Shirley Chisholm, Unbought and Unbossed

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The year was 1972. U.S. presidential election campaigns were in full swing, with President Richard Nixon seeking a second term. Against the backdrop of domestic unrest after eight years of the Vietnam War, the Black Power movement, and second-wave feminism, Congresswoman Shirley Chisholm was making history for the second time. Determined, despite unlikely odds, Chisholm entered the presidential race seeking the democratic nomination, facing off against rivals George McGovern and George C. Wallace.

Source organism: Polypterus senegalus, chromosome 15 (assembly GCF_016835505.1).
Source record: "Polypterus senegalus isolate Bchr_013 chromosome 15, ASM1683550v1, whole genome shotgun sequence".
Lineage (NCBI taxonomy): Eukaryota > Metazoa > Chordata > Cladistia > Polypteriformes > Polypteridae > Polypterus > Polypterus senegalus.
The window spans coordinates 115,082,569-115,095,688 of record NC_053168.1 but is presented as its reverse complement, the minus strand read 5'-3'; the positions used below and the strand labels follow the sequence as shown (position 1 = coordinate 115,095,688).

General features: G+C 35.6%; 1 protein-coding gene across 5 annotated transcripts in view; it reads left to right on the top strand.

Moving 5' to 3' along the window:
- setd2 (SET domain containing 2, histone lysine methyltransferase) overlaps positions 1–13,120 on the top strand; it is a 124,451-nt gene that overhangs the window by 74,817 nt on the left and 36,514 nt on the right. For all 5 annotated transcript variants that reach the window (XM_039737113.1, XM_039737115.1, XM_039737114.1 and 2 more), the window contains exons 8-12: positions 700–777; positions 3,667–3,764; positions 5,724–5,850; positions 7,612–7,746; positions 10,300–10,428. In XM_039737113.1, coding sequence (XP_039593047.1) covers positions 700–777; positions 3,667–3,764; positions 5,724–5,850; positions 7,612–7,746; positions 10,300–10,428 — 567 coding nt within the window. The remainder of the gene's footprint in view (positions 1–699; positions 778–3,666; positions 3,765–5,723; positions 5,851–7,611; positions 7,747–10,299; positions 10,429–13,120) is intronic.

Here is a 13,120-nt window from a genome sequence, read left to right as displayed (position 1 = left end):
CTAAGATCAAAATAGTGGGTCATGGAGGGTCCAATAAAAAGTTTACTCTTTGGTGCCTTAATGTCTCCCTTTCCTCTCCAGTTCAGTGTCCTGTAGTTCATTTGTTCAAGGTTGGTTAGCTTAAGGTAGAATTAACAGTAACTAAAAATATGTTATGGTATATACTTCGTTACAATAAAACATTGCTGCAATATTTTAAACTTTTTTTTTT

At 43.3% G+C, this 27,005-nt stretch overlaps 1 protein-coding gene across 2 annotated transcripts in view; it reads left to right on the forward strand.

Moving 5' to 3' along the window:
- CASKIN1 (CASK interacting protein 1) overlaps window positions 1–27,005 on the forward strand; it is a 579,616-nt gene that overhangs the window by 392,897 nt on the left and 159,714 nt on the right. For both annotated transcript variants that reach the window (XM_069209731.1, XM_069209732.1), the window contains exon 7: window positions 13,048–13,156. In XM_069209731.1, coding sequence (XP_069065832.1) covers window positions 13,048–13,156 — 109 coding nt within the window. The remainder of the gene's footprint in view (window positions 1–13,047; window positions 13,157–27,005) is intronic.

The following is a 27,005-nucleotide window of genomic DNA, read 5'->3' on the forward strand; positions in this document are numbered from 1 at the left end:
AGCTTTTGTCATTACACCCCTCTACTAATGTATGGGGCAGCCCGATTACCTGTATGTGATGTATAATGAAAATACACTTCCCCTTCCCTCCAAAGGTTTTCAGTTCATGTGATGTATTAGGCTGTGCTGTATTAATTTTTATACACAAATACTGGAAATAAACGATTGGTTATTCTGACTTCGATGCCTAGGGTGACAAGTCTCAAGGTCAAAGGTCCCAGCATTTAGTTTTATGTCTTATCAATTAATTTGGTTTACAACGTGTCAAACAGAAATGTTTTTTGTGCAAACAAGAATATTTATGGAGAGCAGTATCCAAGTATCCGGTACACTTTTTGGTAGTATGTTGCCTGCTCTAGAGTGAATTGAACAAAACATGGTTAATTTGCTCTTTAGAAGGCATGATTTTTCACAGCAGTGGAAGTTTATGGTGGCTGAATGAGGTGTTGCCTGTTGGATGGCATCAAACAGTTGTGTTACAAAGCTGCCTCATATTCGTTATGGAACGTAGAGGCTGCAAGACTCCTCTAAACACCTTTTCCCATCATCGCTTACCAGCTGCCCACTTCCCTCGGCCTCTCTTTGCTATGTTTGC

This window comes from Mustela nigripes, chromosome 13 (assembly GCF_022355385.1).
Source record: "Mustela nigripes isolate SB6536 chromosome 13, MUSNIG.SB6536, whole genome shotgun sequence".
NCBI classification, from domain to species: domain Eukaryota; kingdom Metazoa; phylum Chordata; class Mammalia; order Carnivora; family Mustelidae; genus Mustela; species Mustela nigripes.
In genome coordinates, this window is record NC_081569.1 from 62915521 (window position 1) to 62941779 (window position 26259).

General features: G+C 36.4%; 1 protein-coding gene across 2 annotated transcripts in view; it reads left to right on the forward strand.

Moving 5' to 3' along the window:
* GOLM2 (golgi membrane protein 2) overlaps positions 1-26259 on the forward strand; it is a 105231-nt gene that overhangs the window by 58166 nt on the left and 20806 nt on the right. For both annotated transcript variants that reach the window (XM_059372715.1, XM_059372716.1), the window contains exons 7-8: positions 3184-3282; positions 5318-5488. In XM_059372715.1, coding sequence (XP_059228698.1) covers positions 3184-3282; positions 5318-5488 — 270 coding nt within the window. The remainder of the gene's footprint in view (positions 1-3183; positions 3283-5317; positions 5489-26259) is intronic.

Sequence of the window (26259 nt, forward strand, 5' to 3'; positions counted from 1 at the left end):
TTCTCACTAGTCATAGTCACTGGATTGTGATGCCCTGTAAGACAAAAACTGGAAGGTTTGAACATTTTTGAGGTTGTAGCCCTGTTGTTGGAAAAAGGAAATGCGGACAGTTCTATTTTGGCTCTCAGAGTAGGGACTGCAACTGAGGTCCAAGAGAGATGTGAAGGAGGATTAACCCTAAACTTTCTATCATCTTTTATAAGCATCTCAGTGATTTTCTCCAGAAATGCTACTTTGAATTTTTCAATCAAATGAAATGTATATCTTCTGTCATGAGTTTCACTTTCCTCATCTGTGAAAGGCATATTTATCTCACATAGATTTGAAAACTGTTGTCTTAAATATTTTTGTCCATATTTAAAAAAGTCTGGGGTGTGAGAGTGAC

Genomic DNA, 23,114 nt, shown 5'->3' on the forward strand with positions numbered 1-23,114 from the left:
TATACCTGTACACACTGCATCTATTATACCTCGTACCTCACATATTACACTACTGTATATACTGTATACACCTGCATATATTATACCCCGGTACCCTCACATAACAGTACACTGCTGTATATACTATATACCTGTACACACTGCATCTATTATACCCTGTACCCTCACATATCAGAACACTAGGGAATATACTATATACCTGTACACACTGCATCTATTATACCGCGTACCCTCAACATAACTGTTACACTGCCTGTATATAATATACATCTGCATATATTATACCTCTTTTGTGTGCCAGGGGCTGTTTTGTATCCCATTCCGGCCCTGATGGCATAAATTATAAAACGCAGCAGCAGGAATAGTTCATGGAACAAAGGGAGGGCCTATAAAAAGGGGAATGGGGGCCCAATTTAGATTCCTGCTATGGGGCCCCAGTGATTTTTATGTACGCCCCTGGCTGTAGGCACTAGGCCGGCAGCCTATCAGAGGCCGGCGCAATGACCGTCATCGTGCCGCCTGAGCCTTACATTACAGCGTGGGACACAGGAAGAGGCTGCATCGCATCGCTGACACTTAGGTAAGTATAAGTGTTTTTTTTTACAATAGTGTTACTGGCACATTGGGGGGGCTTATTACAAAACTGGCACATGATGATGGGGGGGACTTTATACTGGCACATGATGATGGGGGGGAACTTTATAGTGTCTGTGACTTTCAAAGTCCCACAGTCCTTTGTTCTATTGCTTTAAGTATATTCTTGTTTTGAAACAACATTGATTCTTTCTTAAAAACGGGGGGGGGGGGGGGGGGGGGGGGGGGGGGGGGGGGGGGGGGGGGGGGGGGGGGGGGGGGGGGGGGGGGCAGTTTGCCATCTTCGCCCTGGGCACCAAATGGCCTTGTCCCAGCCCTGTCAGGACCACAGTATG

“I am not the candidate of black America, although I am black and proud,” said Chisholm in a speech announcing her candidacy on Jan. 25 at the Concord Baptist Church in Brooklyn, N.Y.

“I am not the candidate of the women’s movement of this country, although I am a woman, and I am equally proud of that.” America’s first African-American woman presidential candidate declared, “I am the candidate of the people of America.”

She campaigned hard, ardently opposing the Vietnam War and calling to bring the troops back home. “Use those monies to revitalize and rebuild our cities,” she urged.

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